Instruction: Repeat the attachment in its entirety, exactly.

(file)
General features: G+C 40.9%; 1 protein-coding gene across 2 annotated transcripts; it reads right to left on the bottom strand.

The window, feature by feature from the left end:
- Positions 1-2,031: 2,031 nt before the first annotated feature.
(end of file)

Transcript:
General features: G+C 40.9%; 1 protein-coding gene across 2 annotated transcripts; it reads right to left on the bottom strand.

The window, feature by feature from the left end:
- Positions 1-2,031: 2,031 nt before the first annotated feature.